Tuner cars are nothing new. Back in the '60s, they were called third-party muscle cars, modified by the dealership or company to increase performance over what the factory offered. Some of them took it a step further and added exclusive wheels, body parts, or custom paint. They built what manufacturers didn't offer, and a number of legends came out of that work.
Today, Yenko and Baldwin-Motion Chevys, Royal Oak Pontiacs, and Mustang Stallions and Shelby cars are some of the most sought-after vehicles in the classic muscle car market. Here's a look at some of the fastest and most well-known classic tuners.
It doesn't really get much bigger than this. From numerous race wins in the '60s to Nicolas Cage drooling over one in "Gone in Sixty Seconds," the GT500 is arguably the best-known tuner car of all time. Carroll Shelby knew the Ford Mustang could be more than a “secretary's car" and totally changed its attitude by reworking the entire vehicle, including pulling the pedestrian 289ci V8 in favor of a 428ci. More than just turning up the horsepower knob, Shelby added a race-worthy suspension built from his Le Mans days (Shelby had been on the GT40 team), so it could tear up the corners as well as the drag strip. Stripes and custom parts helped the visual punch, contributing to the legend and making the GT500 one of today's most expensive muscle cars.
Baldwin-Motion Phase III Camaro
The Camaro was designed to fight the Mustang, so building a competitor to the GT500 was a natural conclusion. The Baldwin Chevrolet dealership teamed with a nearby speedshop, Motion Performance, to create a limited run of super-muscle cars. Baldwin-Motion would work on nearly anything, but it was famous for the Phase III Camaro (no, there wasn't a phase I or II). This beast packed a 427 that had been heavily massaged with race-worthy parts. Advertising listed it as 500 horsepower and “unreal" torque. That's not an exaggeration, as it could run 11.5 in the quarter mile. With optional bulging hoods, side pipes, and outrageous paint colors, these cars weren't subtle, but they were fast.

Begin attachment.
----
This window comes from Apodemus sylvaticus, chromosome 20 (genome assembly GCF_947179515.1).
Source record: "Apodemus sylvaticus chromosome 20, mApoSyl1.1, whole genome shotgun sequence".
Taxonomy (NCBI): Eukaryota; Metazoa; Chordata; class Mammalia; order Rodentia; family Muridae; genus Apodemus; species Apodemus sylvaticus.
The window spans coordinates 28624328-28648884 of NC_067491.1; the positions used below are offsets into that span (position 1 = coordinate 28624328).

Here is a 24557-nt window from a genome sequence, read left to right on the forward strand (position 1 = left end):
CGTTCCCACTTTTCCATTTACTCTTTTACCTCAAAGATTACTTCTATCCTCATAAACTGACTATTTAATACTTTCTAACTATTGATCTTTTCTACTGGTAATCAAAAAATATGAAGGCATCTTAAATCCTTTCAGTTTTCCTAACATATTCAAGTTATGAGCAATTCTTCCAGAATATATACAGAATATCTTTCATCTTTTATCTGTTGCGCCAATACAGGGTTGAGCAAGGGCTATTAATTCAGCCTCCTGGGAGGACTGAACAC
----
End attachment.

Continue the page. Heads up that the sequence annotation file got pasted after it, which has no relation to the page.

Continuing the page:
Yenko SC427 Nova
Don Yenko's dealership and performance shop had been building hot versions of the Camaro and Corvair for years by 1969. That experience allowed him to get the new Nova right the first time around. Pulling the top-of-the-line 427ci V8 from the big Chevelle SS, Yenko stuffed it, along with a four-speed manual, into the tiny Nova, making a hilariously fun and dangerous car. Four-hundred-and-fifty horsepower was good for 11 seconds in the quarter on slicks, and even zero-to-60 passed in just 5.1 seconds. It would be 30 years before the factory Camaro could do it that quickly, and for the '60s it was very impressive. Yenko later reflected in Road & Track that the SC427 Nova was “barely legal at best" and was probably too dangerous for the street.
Royal Bobcat GTO
GM's excitement division arguably created the muscle car in 1964, but by 1968, the 400ci-powered GTO was fading into the rearview. Mega-dealership Royal Pontiac decided to change things by swapping in a 428ci V8 with a fistful of upgrades. Loaded up with ram air and steeper gear ratios, the rebadged Bobcats were capable of daily driving but were a handful at the limit. Car and Driver called them dangerous in the wrong hands, as they were civil enough for grandma around town but just a gas pedal away from supercar firepower. Bobcats were good for 13-flat in the quarter, if you had tires that could grip all that torque. On regular street tires, they were good at turning rubber into smoke.
Hurst/Spaulding Dart GTS 440
The Dart was an attractive but mild-looking compact, and it had acceptable performance with its 340ci V8. The late '60s demanded more speed, so legendary aftermarket performance company Hurst and Chicago dealership Mr. Norm's Grand Spaulding worked together to stuff Chrysler's 440ci mountain motor in the compact Dart. Conservatively rated at 375 hp and 480 lb/ft, the repowered Dart weighed 3,600 pounds. The result was shenanigans, as the Dart GTS 440 was severely nose heavy, and lacked power steering or a warranty. It didn't matter, though, as the overpowered compact could run low 13s in the quarter mile, beating Corvettes for half the price. These tuned classics were performance bargains in their day but now sell for serious cash. Ever seen one at a car show or the strip? Let us know your favorite in the comments below.